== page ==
Wine doesn’t taste the same inflight. Here’s how to make it better.
Frequent flyers eagerly listen for the pilot’s words: “We’ve leveled off at our flying altitude and our beverage service is about begin.” This usually means several things: you can now go to the bathroom, inflight wifi will work better and you’re able to get a glass of wine (free if in premium and $8 if not).
Whatever wine you choose from the vast array of one red, one white and lately one rosé, you’ll notice that at 30,000’ it just doesn’t taste the same. Here’s why and what to do:
The cabin: We’ve all heard that the air in the cabin is stale and recycled. Let’s bust that myth now. Cabin air is exchanged throughout the flight with outside air. The outside air is bone dry and frigid, so before it enters the cabin it’s run through humidifiers and slightly heated. But even with the humidification, it’s still quite dry.
And, the point would be? This inside/outside exchange of dry air means that we will get dehydrated. This dehydration causes us to taste the wine differently. So, how do we “taste” wine?
Aroma: It’s how we perceive taste. We rely on our nose to pick up the aromas of wine and food which helps create the taste – why when we have a cold or allergy we can neither smell nor taste.
Flavor: We taste via the “taste buds”, called lingual papillae on our tongues. These “buds” telegraph sweet, sour, salty, bitter and umami. Umami is mostly described as savory or meat-like. Think of soy sauce, chicken or beef bouillon.
Now combine these two sensations of aroma and taste. The aromas wind through your nose, coming to rest with the quite fabulous olfactory epithelium organ. What we think of as taste and taste memory is actually happening here, just above our sinuses.
Here’s an example. You’ve experienced walking into a room and the smells immediately remind you of a place and a time, or identify for you what the area is, a gym, hospital, library – that’s the “memory” part of the olfactory.
It’s why the aroma of a California Chardonnay reminds you of tropical fruits, banana and citrus or a Sangiovese, tart cherries. It’s also why a certain wine invokes where you were, who you were with, what you ate and what you talked about the last time you drank the wine.
If not for this olfactory organ, which perceives millions of aromas – and is trainable – we’d only be able to identify on our tongues the sweet, sour, salt, bitter tastes, like when we have a cold.
At 30,000’ we are dehydrated. Dehydration affects the olfactory epithelium’s abilities to function well and its super ability to distinguish smells is compromised.
Now, let’s factor in stress, mood, crowding, fatigue, the child kicking the back of your seat and engine noise. All of this affects our abilities to smell and to taste.
Then there’s the vessel in which the wine is served. In the front section you get glass. Starting at row 5 or so, in back, it’s (gasp!) plastic. Even in premium class glass is a problem since it’s so small you can hardly get your schnoz into the glass again which cuts down on the aroma factor. Some airlines recognize this and in premium are switching to the larger, stemless wine tasting glasses.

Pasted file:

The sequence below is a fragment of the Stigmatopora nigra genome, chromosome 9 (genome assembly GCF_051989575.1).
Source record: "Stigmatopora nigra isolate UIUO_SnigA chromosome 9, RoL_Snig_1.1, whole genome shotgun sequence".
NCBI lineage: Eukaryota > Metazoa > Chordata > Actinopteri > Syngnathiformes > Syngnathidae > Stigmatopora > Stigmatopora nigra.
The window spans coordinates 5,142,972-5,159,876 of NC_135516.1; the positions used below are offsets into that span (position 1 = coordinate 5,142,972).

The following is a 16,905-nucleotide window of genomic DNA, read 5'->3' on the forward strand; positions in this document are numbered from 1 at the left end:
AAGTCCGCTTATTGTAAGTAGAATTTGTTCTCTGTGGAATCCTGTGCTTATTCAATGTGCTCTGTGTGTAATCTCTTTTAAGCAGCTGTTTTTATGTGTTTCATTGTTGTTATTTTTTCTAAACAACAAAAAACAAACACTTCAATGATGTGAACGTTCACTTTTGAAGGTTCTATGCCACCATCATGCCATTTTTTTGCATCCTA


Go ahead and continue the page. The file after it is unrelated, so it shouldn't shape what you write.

None of this means ordering a diet soda just for taste. Airlines are aware of the dehydration dilemma and counter by offering wines with youthful, fruity and bold flavors such as a California Chardonnay, Australian Shiraz, Pinot Noir, and Malbec. Spanish Rioja wines also do well in older vintages (found in premium class).
- Two wines perfectly matched for altitude are sparkling and rosé. Sparkling, because it’s bubbly, helps carry aromas. Fun factoid: Sparkling on land is bottled under immense pressure (5 atmospheres), but the sparkling that will be loaded onto your flight is done at lower pressure to compensate for cabin pressure. The only time this would be an inflight issue is if the cabin pressure suddenly dropped. At the same moment the oxygen masks were deploying, the sparkling wine corks in the galley would start exploding. A scene like that should have been included in the film, Airplane. Rosé works because it is a step up from a less flavorful white and doesn’t contain the tannin of red wine.
- Drink a glass or two of water before your wine. The additional hydration will help the wine taste better.
- If you want a beverage that will be least affected inflight, try a Bloody Mary or Virgin Mary. The umami factor in tomato juice helps make this a very satisfying alternative to wine. And, a squeeze of lemon perks it up even more.
- The lower oxygen in the cabin, cabin pressure and dehydration can cause the alcohol to affect you more quickly. Counter that by drinking lots of water and drinking in moderation.
Now that you understand how the airplane cabin and pressure affect the taste of wine, you’re one up on the others and know what to choose in order to truly enjoy a glass of wine on your next flight. And, unless the cabin pressure suddenly drops, you won’t have to dodge the flying corks of exploding sparkling wine bottles!
Stacie Hunt, Certified Silver Pin Sommelier, AIS.
Images courtesy: KLM.com, JetBlue,com, AviationWeek.com, TheIndependent.uk